This chapter talks about a number that, I feel, doesn’t really work: Company, from Company. Yes, it sets the scene with that busy signal and engenders interest in who this Bobby is. But, seeing the show, I find I’m not invested in the idea that companionship matters, or is a pressing issue for anyone. “That’s what it’s all about it, isn’t it?” I never feel this matters to any of those good and crazy people, nor Bobby.
There’s definitely an illusive alchemy finding the sweet spot between confusing your audience and info-dumps/clumsy-exposition. I mean, you have to leave room for a little confusion, it just has to be confusion that the audience doesn’t feel was unearned later. Most audiences love being confused – if they are payed back with revelation later … but yeah, you have to earn their trust first …
While it certainly works very well for so many famous musicals that use it, the “Let’s meet everyone” opener has become too de rigueur as advice to new musical writers. Whenever I see one, I immediately start yawning unless something unique emerges from this approach that can suck me in. I prefer something along the lines of the “It’s all about me” approach to get the audience invested in a character first. Then the audience is ready to experience that character’s upcoming world.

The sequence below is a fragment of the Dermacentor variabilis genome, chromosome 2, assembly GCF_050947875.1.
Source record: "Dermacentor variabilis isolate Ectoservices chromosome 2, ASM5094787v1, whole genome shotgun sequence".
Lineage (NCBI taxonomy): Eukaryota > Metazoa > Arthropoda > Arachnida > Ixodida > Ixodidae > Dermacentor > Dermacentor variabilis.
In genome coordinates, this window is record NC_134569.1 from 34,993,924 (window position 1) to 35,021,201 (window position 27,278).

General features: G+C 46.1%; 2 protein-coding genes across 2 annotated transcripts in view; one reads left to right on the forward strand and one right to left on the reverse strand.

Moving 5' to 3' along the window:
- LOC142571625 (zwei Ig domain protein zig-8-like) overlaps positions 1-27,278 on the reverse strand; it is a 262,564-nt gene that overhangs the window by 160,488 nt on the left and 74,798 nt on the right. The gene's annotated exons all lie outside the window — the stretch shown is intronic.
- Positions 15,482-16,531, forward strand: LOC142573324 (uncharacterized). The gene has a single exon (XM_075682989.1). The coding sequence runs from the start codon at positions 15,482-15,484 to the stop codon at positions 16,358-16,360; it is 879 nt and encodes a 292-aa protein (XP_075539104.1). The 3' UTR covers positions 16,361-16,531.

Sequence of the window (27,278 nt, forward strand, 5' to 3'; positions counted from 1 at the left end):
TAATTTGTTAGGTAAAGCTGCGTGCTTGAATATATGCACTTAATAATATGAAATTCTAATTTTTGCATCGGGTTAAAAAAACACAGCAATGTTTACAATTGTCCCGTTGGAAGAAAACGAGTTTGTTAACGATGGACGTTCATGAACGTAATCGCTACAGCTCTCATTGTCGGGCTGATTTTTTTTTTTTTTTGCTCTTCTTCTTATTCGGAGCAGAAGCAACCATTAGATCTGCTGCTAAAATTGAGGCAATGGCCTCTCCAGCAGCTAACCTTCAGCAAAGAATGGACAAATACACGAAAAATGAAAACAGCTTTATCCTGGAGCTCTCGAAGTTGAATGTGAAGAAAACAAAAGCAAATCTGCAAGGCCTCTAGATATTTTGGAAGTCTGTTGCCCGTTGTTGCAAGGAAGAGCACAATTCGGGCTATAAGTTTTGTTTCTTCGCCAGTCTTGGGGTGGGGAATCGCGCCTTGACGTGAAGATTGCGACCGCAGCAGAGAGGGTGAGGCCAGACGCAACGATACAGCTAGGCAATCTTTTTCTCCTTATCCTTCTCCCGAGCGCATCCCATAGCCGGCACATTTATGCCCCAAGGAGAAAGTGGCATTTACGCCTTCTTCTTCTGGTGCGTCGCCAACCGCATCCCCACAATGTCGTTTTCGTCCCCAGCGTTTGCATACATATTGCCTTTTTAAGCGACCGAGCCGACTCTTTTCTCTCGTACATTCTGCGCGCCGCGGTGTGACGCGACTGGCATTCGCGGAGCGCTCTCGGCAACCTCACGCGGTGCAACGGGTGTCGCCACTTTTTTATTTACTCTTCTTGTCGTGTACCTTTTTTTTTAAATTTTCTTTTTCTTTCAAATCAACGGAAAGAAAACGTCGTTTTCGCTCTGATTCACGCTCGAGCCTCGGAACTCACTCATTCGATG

“Company” is a strange musical for me because I never care about Bobby until the very end, when “Being Alive” reminds me of how vacuous his life has been up to that point because of his inability to commit.
I find it helpful to write the opening number first (even if I have to rework it later) since it gives me a view of the world of the play and the direction I want to pursue. That seemed to work for Lin-Manuel in Hamilton, and it seems to work most of the time for me as well.
(Sorry I cannot join you on FB as I have closed my account for privacy reasons.)
Have you seen any opening numbers that leave the audience confused?